Irish companies to be allowed to hold online AGMs until May 2022
Legislation allowing Irish companies to hold their AGMs online during the Covid-19 pandemic has been extended to the end of April 2022.
The interim period of the Companies (Miscellaneous Provisions) (Covid-19) Act 2020, which makes temporary amendments to the Companies Act 2014 and the Industrial and Provident Societies Act 1893 to address issues arising as a result of the pandemic, has been extended to 30 April 2022.
As well as allowing 240,000 companies and 950 industrial and provident societies to hold their AGMs and general meetings online, the law increases the period of examinership to 150 days and increases the threshold at which a company is deemed unable to pay its debts to €50,000.
However, lawyers called on the government to conduct a further review of company legislation “to properly reflect the modern technological realities of today”.
Robert Troy, minister for trade protection, company regulation and digital, said: “The recent resurgence in case numbers highlights the unpredictability of the pandemic and we must be ready to adapt to the evolving nature of the crisis.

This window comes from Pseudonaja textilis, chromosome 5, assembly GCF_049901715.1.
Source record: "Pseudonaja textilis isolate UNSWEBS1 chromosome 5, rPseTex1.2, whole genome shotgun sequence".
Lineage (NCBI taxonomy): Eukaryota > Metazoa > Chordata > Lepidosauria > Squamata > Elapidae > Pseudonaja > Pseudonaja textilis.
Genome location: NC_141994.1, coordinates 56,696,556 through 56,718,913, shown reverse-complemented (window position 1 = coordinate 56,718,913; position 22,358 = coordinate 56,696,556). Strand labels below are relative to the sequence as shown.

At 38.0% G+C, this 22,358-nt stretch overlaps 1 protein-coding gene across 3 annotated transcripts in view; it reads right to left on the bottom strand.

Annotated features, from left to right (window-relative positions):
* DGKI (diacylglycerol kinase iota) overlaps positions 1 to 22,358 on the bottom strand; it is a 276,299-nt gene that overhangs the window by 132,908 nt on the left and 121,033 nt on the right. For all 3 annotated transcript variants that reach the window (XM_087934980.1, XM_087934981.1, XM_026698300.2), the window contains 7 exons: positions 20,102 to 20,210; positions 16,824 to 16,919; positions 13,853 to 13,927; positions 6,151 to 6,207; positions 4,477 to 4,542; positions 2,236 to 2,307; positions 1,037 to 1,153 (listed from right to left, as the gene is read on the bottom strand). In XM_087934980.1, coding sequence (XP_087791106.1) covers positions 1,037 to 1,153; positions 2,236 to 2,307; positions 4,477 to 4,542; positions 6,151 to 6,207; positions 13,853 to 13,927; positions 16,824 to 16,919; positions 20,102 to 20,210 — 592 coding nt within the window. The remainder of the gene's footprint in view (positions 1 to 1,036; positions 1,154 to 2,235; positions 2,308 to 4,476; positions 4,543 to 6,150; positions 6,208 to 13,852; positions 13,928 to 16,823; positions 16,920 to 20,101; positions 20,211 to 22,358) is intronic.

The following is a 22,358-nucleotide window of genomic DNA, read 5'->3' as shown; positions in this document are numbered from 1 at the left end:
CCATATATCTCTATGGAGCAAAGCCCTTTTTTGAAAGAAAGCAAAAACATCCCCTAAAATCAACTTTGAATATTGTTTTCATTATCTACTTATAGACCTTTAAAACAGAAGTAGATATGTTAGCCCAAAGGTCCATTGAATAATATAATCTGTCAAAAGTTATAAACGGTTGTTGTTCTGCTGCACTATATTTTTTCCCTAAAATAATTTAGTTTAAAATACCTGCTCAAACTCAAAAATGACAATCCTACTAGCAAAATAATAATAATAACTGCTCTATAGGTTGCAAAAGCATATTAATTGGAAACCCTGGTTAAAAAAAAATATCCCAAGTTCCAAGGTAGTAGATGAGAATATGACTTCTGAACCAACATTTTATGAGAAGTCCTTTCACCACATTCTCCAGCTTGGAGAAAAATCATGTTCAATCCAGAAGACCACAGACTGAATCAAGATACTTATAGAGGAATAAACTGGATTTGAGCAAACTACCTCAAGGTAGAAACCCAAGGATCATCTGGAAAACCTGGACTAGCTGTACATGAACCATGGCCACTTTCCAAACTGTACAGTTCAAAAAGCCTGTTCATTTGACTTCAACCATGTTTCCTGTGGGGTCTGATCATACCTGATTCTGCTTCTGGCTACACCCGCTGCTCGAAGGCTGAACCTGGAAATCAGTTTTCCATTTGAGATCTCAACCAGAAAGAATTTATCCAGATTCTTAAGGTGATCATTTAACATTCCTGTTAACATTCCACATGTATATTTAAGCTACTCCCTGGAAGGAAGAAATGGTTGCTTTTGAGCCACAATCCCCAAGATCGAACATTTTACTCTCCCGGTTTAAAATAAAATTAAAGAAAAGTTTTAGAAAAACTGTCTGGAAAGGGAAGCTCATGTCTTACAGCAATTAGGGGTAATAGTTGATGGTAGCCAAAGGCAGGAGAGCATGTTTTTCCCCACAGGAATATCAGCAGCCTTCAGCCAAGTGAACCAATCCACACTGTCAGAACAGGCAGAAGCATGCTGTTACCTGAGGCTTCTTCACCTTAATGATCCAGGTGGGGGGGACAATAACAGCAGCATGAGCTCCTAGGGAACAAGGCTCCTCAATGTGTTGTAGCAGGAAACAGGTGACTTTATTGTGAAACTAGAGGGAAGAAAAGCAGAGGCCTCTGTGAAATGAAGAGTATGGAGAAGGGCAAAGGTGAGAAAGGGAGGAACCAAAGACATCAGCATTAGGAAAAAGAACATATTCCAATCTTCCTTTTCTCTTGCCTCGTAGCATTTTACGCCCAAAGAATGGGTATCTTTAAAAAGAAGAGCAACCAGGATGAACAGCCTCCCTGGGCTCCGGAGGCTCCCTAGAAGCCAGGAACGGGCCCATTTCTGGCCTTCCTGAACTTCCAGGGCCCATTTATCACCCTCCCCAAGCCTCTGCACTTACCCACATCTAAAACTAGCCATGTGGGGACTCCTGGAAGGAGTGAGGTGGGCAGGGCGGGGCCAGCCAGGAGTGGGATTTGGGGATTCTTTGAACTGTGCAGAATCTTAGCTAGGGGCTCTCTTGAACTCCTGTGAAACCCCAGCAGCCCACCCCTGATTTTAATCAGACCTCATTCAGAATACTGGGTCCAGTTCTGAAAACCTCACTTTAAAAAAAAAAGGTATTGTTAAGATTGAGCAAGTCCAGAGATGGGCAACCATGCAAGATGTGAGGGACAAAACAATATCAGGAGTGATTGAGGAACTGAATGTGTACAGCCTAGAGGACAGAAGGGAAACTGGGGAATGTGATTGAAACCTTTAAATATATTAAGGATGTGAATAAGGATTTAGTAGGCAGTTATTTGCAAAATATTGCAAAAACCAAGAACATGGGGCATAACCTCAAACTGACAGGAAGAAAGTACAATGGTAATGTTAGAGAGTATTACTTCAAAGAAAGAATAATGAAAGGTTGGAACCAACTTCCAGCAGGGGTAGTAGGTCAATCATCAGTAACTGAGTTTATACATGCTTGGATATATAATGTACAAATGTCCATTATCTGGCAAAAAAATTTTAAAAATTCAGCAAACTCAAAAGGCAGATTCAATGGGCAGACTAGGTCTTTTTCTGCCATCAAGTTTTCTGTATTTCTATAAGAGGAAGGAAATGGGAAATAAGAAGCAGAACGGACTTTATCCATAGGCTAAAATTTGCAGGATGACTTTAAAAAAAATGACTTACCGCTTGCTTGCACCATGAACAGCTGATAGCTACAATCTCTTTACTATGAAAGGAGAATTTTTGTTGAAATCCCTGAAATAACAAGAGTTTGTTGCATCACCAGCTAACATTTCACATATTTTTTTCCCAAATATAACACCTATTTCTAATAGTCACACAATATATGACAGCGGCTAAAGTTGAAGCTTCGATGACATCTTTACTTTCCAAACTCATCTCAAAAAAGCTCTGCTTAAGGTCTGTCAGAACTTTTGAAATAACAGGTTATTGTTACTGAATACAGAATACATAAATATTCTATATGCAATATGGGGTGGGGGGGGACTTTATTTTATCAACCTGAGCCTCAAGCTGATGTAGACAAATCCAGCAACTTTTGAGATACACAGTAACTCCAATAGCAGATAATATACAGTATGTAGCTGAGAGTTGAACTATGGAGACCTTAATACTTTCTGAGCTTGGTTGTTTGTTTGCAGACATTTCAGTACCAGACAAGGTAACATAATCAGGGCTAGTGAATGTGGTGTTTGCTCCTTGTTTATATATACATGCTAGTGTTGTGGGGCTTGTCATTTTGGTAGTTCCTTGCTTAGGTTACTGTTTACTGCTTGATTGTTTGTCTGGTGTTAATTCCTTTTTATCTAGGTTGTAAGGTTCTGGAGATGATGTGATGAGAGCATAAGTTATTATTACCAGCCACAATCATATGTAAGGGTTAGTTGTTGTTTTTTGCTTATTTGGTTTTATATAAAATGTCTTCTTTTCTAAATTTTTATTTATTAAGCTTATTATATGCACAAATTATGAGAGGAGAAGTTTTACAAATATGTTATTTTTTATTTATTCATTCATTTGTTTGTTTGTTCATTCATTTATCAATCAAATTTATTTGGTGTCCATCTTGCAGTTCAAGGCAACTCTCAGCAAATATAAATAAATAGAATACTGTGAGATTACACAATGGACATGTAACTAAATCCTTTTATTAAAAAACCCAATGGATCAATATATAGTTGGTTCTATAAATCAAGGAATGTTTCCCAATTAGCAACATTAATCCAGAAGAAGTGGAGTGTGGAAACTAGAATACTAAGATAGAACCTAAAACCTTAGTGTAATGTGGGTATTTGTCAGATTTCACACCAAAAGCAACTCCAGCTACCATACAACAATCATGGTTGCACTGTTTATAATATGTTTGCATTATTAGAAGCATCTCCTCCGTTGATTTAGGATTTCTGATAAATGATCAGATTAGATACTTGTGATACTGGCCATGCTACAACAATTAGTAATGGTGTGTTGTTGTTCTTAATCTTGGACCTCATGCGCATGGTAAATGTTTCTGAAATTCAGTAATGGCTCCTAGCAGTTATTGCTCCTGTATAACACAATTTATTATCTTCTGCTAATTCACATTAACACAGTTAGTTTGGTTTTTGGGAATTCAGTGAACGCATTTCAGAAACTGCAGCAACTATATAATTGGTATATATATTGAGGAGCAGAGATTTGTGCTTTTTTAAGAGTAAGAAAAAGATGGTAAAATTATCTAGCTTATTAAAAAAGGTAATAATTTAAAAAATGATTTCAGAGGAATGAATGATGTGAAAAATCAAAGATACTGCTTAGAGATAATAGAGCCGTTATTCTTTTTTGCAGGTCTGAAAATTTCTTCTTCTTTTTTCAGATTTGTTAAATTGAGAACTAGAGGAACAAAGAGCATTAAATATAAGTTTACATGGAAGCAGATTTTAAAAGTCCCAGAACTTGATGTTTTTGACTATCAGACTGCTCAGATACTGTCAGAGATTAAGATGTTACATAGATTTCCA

“In that context, I believe it is prudent that the measures provided for by the Act should be retained as a contingency measure and as a way of providing certainty and stability for business over the winter/spring months.”
He added: “This government remains responsive to business needs and continues to adapt to the evolving nature of the pandemic. I have prioritised developing regulatory measures to assist businesses, such as the recently commenced small company rescue process and I will continue to review the Companies Acts and make any necessary changes in response to the Covid-19 crisis.”
Liam Boyle, head of company secretarial at global law firm Eversheds Sutherland, said the government’s decision is “a welcome, albeit expected measure in light of the current Covid-19 situation”, but that “further review of company legislation relating to the holding of AGMs is imperative to properly reflect the modern technological realities of today”.
He said: “While shareholder engagement and holding the Board to account are vitally important, especially in public companies, does one really need to turn up to a hotel conference room to have their say?
“Despite the fact that it can certainly be acknowledged that some high-profile companies have taken advantage of the virtual or ‘hybrid’ AGM mechanism – think Grafton Group’s notorious AGM in April 2020 or more recently CRH and Kerry Group – there surely is a way to strike a happy medium.”